One of the most photographed arches in southern Utah collapsed earlier this week. I remember standing under Wall Arch in Devil's Garden area of Arches National Park and getting my photo snapped by my mother. Now the photograph opportunity is gone and most likely the area will be closed to the public as the structure continues to collapse as it's weight is shifted.
Gravity and erosion are the culprits for the arch's collapse. Over time the slow march of natural forces took its toll on the arch, which joins the 1991 collapse of Landscape arch is merely a memory. All other arches in the park will meet this same fate over time. Something like this should remind us all of the incredible power of time.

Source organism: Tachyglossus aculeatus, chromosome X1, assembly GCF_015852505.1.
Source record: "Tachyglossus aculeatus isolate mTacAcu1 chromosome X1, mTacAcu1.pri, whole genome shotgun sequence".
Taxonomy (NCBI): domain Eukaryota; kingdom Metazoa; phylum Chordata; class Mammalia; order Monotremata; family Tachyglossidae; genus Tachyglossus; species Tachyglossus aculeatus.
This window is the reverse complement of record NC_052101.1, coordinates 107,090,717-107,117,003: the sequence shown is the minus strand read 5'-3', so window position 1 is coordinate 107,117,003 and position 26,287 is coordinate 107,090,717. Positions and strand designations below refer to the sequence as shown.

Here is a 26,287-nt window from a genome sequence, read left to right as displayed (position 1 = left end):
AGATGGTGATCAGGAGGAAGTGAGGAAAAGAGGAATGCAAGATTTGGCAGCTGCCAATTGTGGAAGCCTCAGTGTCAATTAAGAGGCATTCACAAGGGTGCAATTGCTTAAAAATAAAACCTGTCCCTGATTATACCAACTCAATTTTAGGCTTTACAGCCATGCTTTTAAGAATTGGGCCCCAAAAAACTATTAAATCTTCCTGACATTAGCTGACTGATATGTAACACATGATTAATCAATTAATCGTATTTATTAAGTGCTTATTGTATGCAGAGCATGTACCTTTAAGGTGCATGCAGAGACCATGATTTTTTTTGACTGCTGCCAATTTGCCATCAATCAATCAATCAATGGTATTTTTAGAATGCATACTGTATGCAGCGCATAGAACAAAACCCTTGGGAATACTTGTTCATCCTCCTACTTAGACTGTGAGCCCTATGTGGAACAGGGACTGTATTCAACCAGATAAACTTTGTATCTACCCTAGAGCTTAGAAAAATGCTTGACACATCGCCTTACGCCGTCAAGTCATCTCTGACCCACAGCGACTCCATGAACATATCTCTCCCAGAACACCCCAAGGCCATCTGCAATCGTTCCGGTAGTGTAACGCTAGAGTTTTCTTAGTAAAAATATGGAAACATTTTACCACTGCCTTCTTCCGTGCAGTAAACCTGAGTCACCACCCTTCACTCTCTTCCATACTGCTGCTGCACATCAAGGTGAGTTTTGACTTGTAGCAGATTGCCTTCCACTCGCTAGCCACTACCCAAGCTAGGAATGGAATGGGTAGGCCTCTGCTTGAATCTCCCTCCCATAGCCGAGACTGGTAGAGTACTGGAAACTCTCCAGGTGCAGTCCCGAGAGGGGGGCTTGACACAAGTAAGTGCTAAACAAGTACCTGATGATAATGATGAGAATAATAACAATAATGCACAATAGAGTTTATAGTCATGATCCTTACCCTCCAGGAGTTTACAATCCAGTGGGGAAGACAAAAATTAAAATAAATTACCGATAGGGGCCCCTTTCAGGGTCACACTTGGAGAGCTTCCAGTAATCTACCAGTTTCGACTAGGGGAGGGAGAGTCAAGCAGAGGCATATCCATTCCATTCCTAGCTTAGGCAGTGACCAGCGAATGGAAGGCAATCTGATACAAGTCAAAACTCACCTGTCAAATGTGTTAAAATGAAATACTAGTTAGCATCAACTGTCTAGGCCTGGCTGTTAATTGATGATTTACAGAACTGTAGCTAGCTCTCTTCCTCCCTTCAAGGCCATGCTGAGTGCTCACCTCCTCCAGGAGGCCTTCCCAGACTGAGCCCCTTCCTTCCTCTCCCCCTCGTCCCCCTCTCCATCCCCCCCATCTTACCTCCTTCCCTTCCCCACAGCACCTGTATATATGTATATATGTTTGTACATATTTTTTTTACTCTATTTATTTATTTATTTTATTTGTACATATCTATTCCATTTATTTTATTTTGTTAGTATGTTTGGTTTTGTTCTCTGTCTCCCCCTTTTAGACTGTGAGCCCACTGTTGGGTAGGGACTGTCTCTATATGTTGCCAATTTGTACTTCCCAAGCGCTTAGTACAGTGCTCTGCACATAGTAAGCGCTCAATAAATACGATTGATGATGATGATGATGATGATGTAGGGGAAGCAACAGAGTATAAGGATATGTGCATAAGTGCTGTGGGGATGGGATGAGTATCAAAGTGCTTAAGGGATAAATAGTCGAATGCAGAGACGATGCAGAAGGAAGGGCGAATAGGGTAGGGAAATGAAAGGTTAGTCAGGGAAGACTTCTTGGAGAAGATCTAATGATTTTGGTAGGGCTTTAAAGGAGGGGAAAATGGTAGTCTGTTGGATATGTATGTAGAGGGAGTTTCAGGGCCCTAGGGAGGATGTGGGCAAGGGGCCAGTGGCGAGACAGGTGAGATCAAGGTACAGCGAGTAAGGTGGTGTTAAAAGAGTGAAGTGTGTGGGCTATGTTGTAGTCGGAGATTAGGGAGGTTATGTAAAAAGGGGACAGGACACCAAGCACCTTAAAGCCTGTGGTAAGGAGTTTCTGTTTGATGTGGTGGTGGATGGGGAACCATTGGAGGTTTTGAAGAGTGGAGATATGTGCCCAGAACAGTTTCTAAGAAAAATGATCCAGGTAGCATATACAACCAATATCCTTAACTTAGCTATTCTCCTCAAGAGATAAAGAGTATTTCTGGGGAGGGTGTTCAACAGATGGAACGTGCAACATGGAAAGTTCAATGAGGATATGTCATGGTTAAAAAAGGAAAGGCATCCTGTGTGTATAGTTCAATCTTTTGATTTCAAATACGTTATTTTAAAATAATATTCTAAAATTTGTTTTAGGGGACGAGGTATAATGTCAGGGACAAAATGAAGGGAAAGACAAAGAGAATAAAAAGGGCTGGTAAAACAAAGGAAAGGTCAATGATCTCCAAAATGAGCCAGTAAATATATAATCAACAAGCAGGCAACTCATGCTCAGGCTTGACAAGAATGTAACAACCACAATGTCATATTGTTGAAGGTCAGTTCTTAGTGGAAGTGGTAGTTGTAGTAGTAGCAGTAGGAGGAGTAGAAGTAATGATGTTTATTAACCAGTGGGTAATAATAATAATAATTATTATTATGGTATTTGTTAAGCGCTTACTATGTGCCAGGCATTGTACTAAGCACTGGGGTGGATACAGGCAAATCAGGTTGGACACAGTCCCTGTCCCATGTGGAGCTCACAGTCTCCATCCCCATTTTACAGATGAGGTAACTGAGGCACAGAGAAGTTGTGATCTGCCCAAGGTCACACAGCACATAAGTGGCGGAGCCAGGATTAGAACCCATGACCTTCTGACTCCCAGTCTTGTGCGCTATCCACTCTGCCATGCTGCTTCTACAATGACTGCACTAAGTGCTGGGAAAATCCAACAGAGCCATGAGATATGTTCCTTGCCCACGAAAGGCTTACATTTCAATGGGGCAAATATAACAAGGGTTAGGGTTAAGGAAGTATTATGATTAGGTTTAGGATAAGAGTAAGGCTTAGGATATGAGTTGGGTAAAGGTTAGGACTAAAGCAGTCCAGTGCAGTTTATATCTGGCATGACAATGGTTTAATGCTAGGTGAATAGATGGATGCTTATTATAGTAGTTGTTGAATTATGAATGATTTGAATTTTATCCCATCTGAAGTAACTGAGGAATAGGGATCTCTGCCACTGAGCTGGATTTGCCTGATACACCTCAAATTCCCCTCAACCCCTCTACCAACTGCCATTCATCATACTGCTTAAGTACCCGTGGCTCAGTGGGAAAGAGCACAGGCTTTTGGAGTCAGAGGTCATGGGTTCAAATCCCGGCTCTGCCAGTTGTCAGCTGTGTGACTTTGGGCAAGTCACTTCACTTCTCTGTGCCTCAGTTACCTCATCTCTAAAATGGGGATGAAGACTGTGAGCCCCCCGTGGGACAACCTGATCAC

The arch was once just a solid rock whose center was eaten away to reveal a beautiful formation. This arch stood for hundreds of thousands of years until eventually the same forces which shaped its pleasing aesthetic caused it to collapse under the delicate frame that time had left it with. This is one of those punctuating events of geology and the evolution of earth's mass, similar to an earthquake that builds tension for hundreds, if not thousands, if not millions of years. Every point in time in which the earthquake doesn't begin but builds the potential for action is just as important as the event itself. Over time this slow build up, like drops in a bucket, wields heavy penetrating power which is released in the geologic equivalent of blink. A geological bomb, assembling to reach critical mass, punctuates these events.
Sphere: Related Content